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Osmea vs.


FACTS: On June 20, 1991, RA No. 7056 was enacted. Such RA was made for the 1992 National and Local Elections On July 30, 1991, Governor Emilio Osmea of Cebu, et al filed a petition against the COMELEC for the nullity of the said RA on the reason that the said law was unconstitutional. Such provisions in the said RA that were deemed by the petitioners unconstitutional were: o Republic Act 7056 violates the mandate of the Constitution for the holding of synchronized national and local elections on the second Monday of May 1992. o Republic Act 7056, particularly the 2nd paragraph of Section 3 thereof, providing that all incumbent provincial, city and municipal officials shall hold over beyond June 30, 1992 and shall serve until their successors shall have been duly elected and qualified violates Section 2, Article XVIII (Transitory Provision) of the Constitution. The same paragraph of Section 3 of Republic Act 7056, which in effect, shortens the term or tenure of office of local officials to be elected on the 2nd Monday of November, 1992 violates Section 8, Article X of the Constitution. Section 8 of Republic Act 7056, providing for the campaign periods for Presidential, VicePresidential and Senatorial elections, violates the provision of Section 9, Article IX under the title "Commission on Elections" of the Constitution. The so-called many difficult if not insurmountable problems mentioned in Republic Act 7056 to synchronized national and local elections set by the Constitution on the second Monday of May, 1992, are not sufficient, much less, valid justification for postponing the local elections to the second Monday of November 1992, and in the process violating the Constitution itself. If, at all, Congress can devise ways and means, within the parameters of the Constitution, to eliminate or at least minimize these problems and if this, still, is not feasible, resort can be made to the self-correcting mechanism built in the Constitution for its amendment or revision.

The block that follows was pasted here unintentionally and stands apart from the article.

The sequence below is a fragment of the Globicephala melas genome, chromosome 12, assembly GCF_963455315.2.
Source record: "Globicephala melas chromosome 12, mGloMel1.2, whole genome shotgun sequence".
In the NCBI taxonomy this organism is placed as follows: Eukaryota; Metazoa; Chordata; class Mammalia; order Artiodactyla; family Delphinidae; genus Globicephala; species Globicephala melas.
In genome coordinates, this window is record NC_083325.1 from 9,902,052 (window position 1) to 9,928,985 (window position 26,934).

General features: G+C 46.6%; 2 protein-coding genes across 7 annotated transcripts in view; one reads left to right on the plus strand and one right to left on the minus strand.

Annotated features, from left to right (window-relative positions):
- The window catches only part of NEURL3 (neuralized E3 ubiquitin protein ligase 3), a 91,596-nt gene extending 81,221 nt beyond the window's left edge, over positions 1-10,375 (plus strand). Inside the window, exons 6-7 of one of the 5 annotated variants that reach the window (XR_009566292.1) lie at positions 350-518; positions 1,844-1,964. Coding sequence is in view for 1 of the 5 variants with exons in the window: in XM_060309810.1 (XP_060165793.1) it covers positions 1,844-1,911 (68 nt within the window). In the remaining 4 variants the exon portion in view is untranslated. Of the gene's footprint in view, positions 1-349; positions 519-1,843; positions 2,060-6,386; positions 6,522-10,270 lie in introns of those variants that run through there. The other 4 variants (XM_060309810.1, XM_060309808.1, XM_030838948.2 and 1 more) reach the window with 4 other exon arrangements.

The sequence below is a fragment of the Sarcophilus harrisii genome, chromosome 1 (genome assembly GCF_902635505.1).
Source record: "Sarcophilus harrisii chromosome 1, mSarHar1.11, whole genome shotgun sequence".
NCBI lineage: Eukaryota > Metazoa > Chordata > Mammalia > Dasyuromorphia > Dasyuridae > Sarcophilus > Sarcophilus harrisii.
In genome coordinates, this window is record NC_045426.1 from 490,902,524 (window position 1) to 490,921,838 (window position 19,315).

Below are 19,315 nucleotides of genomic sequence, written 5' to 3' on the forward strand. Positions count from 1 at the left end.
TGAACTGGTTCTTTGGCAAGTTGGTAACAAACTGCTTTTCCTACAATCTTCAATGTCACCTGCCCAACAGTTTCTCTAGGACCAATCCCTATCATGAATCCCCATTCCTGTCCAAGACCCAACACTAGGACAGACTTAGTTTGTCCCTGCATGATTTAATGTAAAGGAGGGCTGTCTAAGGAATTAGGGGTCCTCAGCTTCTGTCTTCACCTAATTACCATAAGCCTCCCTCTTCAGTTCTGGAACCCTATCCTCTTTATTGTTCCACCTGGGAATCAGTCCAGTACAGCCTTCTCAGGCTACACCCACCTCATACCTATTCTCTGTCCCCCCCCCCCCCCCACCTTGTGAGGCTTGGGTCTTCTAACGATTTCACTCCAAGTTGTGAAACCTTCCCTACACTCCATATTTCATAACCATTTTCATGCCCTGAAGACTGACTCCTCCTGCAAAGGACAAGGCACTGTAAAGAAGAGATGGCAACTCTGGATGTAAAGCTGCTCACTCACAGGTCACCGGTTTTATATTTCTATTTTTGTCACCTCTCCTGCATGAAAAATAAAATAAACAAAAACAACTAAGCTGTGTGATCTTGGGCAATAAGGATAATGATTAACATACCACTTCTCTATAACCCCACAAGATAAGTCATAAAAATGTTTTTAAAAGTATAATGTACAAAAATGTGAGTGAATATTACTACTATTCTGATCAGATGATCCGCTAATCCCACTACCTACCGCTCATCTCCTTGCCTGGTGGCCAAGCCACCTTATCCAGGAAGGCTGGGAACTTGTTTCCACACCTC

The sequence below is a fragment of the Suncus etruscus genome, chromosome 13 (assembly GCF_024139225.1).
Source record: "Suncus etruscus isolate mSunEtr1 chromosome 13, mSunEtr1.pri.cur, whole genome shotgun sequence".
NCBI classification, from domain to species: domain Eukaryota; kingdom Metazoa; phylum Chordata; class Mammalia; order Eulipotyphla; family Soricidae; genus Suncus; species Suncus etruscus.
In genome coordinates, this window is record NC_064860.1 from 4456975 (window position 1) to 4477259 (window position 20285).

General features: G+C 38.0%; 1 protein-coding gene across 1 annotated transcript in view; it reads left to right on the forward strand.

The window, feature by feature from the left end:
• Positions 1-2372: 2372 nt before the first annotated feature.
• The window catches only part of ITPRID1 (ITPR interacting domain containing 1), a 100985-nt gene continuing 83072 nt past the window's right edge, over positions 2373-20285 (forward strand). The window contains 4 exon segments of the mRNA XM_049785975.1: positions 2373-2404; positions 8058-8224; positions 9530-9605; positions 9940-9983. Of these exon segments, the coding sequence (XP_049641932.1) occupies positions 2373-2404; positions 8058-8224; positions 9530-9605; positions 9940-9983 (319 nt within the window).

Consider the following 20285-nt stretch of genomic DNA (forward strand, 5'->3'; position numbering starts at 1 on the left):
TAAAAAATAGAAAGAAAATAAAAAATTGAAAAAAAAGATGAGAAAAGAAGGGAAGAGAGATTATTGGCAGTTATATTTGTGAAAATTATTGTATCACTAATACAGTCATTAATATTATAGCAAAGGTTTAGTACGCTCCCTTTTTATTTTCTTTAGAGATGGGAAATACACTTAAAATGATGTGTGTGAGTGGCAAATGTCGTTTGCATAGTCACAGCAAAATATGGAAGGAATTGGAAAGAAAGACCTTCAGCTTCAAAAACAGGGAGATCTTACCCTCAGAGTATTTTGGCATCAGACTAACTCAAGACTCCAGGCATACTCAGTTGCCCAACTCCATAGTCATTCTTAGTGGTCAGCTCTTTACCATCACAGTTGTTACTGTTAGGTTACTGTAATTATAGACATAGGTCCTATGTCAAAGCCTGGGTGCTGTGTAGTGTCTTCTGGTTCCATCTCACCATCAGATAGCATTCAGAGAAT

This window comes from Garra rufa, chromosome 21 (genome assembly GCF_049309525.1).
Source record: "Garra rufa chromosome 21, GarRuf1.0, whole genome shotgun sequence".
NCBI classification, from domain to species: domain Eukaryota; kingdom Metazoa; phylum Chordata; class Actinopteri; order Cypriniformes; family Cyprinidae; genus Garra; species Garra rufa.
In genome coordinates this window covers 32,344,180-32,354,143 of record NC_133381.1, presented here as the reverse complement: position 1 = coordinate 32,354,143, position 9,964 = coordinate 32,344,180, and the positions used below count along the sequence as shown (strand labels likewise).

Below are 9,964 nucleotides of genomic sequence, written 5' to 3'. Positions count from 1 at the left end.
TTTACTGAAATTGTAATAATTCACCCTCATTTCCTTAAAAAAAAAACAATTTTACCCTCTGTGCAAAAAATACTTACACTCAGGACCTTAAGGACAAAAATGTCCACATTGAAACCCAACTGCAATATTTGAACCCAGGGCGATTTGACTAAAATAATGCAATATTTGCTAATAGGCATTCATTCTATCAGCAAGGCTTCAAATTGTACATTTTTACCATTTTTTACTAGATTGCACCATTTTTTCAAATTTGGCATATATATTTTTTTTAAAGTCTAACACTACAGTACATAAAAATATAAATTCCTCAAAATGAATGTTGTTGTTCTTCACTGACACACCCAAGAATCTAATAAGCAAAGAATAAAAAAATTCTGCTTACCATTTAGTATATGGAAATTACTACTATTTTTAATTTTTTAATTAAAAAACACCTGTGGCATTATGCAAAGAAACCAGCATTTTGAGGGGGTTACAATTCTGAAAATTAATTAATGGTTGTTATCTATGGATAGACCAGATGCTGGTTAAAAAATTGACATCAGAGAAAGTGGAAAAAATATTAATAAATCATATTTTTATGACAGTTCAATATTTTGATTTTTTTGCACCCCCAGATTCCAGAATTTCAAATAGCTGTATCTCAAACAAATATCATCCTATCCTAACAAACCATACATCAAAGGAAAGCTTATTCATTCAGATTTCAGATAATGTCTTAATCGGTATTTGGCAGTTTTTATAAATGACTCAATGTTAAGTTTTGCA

The respondents, COMELEC, questioned the jurisdiction of the Court to review such case for they stated that the controversy was merely a political one and therefore does not fall under the courts jurisdiction

Issues: First, whether or not, the Court has the right to review the case. Second, whether or not, the RA 7056 was unconstitutional Decision: On the first Issue: The Court has the competence and right to act on the matter at bar because what was presented was the question on the legality of RA 7056 and not its wisdom. The Court also stated that even if the issue was political in nature, it was not exclusively a political one, hence, involving a question of national importance and falls for juridical review.

The Court further stated that under Section 1, Art. VIII of the 1987 constitution, it is within the powers of the court to determine whether there is grave abuse of discretion resulting to excess or lack of jurisdiction by other branches of the government.

On the second issue: YES. It is unconstitutional. Article XVIII, Sections 2 and 5 of the 1987 Constitution which provides for the synchronization of national and local elections. However, RA 7056 provides for the de-synchronization of election by mandating that there be two separate elections in 1992. o The synchronization stated in RA 7056 will only synchronized future elections R.A. No. 7056 also violated the clear mandate of Sec. 8, Art. X of 1987 Constitution which fixed the term of office of all elective local officials, except barangay officials, to three (3) years. If the local election will be held on the second Monday of November 1992 under RA 7056, those to be elected will be serving for only two years and seven months, that is, from November 30, 1992 to June 30, 1995, not three years. The law was also held violative of Sec. 9, Article IX of the Constitution by changing the campaign period. RA 7056 provides for a different campaign period, as follows: a) For President arid Vice-Presidential elections one hundred thirty (130) days before the day of election. b) For Senatorial elections, ninety (90) days before the day of the election, and c) For the election of Members of the House of Representatives and local elective provincial, city and municipal officials forty-five (45) days before the day of the elections. The petition is granted. The temporary restraining order for RA 7056 is permanent. RA 7056 is declared UNCONSTITUTIONAL, hence, null and void.

Note: Classmates, in this issue, the discussion over procedural issues were very very very lengthy compared to the discussion over the MAIN issue. In a nutshell, RA 7056 is UNCONSTITUTIONAL because it suggests: o A separate national and local elections o Extension on the terms of incumbent elective officials o Local officials elected will only serve 2 years and 7 months (dapat 3 years under Sec.8, Art. 10 of 1987 Constitution) o Different campaign periods. (Dapat comelec lang ang nay jurisdiction over this under Sec. 9 Art. 9 of the consti and not the congress.) Additionally, here is a link for RA 7056: Link for the Full-text for the case is here: